1. In addition to the Grail Genetic Optimizer and Grail Walk Forward Optimizer that TS just bought and will incorporate in TS9, what other products exist to automate the optimization, walk forward, in-sample, out-of-sample work? 2. Rina Systems has a product called 3D SmartView that lets you look at the results of an optimization run in a 3D graph for $500. Wonder if there are other competing products? (Amibroker includes this feature in their platform for no charge!) Brooks

I actually prefer contour plots (rather than 3D diagrams) to view optimization results. Gnuplot (free software) can make them; so can Microsoft Excel. Trading Blox, another trading system testing package, offers both. Here's the same optimization run presented as a 3D diagram and as a contour plot; I prefer the one on the bottom.

Thanks for the graphs, MGJ. Actually having the option of both is nice. The 3D shows spikes well. The contour eliminates some of the tilting necessary to see all the data. I'm also curious about the scale and what's meaning measured. Brooks

These are just two different ways of visually presenting the exact same set of underlying data. The data itself comes from an optimization run over "n" different parameter combinations. The data is conceptually a three column table Code: Optimization | Optimization | Trading System Variable #1 | Variable #2 | Test Result ==============|================|================ x1 y1 GoodnessMetric 1 x2 y2 GoodnessMetric 2 x3 y3 GoodnessMetric 3 . . . . . xn yn GoodnessMetric n The plots do nothing more than display (Variable 1) versus (Variable 2) versus (Goodness). The idea is a simple one. In the example plots above, (Optimization Variable 1) is the first number of days in a MACD indicator, and (Optimization Variable 2) is the second number of days in an MACD indicator. Variable 1 runs from 50 days to 100 days, and Variable 2 runs from 200 days to 400 days. In the example plots, the Test Result being plotted (the "GoodnessMetric") is MAR Ratio. MAR is an acronym for Managed Account Reports, one of the earliest CTA performance-tracking newsletters, from the 1970's. For the purpose of ranking the managers they tracked, the editors defined the "MAR Ratio" to be (CAGR% since inception) / (MaxDD% since inception). This ratio is still used today by allocators and fund-of-funds managers and the reporting websites that present track records. Lots of trading system testing programs present the MAR Ratio as one of the available output statistics. In this particular test with this particular system trading this particular portfolio over this particular slice of history, the MAR Ratio varied between +0.12 (dark blue) and +0.36 (bright red). The colors are chosen to resemble temperatures, with blue ("coldest") representing the lowest values of MAR Ratio, and red ("hottest") representing the highest values of MAR Ratio. These plots were automatically created by Trading Blox. However, once you've exported the test results into a three column table like the one shown here, you can feed that table into lots of different software packages for plotting. Excel, Gnuplot, and PSIplot will all do contour plots and 3d plots and much more. You have other options besides plotting-from-within-the-trading-system-testing application. If you wish, you can do the optimization run in Tradestation, make a 3-column table of results, feed that table to Excel, and have Excel make a contour plot.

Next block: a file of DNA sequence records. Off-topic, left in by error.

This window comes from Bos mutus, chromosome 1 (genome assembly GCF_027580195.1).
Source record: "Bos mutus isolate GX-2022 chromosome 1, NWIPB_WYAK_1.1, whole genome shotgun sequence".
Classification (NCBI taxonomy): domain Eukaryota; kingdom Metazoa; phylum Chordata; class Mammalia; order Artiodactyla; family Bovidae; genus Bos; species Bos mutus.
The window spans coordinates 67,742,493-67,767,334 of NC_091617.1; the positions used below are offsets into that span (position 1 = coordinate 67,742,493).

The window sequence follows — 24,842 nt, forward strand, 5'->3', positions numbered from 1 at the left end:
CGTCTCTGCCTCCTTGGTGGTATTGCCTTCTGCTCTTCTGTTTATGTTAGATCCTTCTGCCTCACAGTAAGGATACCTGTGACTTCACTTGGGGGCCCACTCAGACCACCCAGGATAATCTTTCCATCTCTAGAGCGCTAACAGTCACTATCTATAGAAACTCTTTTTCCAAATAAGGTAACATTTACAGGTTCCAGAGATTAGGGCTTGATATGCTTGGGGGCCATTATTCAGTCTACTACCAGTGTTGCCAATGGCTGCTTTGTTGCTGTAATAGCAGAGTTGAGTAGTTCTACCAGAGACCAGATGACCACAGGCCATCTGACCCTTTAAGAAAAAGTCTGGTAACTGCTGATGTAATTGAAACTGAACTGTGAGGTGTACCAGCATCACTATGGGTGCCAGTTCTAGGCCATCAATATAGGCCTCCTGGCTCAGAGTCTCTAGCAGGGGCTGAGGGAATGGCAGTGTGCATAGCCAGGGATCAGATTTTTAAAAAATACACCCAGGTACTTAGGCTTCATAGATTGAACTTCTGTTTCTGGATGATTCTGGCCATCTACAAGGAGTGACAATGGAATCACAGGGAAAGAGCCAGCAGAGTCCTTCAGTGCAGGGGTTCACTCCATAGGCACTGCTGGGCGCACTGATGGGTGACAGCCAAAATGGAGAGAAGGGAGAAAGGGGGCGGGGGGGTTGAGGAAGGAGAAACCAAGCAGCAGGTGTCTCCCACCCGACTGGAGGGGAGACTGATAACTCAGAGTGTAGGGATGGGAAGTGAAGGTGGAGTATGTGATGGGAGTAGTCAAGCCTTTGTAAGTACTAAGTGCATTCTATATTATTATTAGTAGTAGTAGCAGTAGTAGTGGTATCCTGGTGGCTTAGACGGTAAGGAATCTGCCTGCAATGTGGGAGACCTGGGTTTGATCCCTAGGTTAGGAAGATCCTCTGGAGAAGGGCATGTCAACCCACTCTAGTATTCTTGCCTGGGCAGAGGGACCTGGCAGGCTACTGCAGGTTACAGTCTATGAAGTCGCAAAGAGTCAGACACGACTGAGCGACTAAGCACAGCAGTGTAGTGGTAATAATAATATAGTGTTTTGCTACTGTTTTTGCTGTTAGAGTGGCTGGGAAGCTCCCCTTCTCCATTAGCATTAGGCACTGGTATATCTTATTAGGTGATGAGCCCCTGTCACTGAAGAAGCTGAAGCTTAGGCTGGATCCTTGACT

Here is one that I looked at, but by then I had already purchased grail walk forward opt. Greg is very active in TS fourms, you may want to look him up. Will only work with intraday data. http://www.stratopt.com/index.htm

I took a look at the website. The developer claims that "A strategy that does make it through a walk forward test with acceptable results may still end up not working well in real time testing for one reason or another, but one that fails the walk forward test in the initial runs will fail in real time with near certainty." I agree about the first part of the statement because it is empirically verified. However, there is no support whatsoever for the second part of the statement "...but one that fails the walk forward test in the initial runs will fail in real time with near certainty." This argument has been falsified many times. Many of us have seen strategies that failed in forward testing but then wished to have traded them real-time. Forward testing is nothing more than regular testing backtesting+forward testing + optimization + anything you like = just historical testing no guarantees either way.

I think I understand what you are saying. Not sure I agree 100%. What are thoughts about the following tool, in particular what do you think about the idea of stress testing parameters? Thanks. http://www.thegrailsystem.com/grail-trading-system-faq.htm from the author of the grail wfo: Even though the genetic/walk-forward optimization approach is not as prone to over-optimization risks as other genetic optimizers, the GGO also introduces an additional measure to promote stable parameter selection during the initial genetic optimization stage. This is achieved by performing a stress test on parameter combinations to see how performance would have deteriorated if all the parameters were changed a certain percentage.

In the book Market Beaters by Art Collins, Murray Ruggiero is quoted as saying: "If you don't like the neighboring numbers, you've got a problem, because odds are, you WILL wind up with the results of the neighboring set of parameters." Stress testing sounds like a very good idea.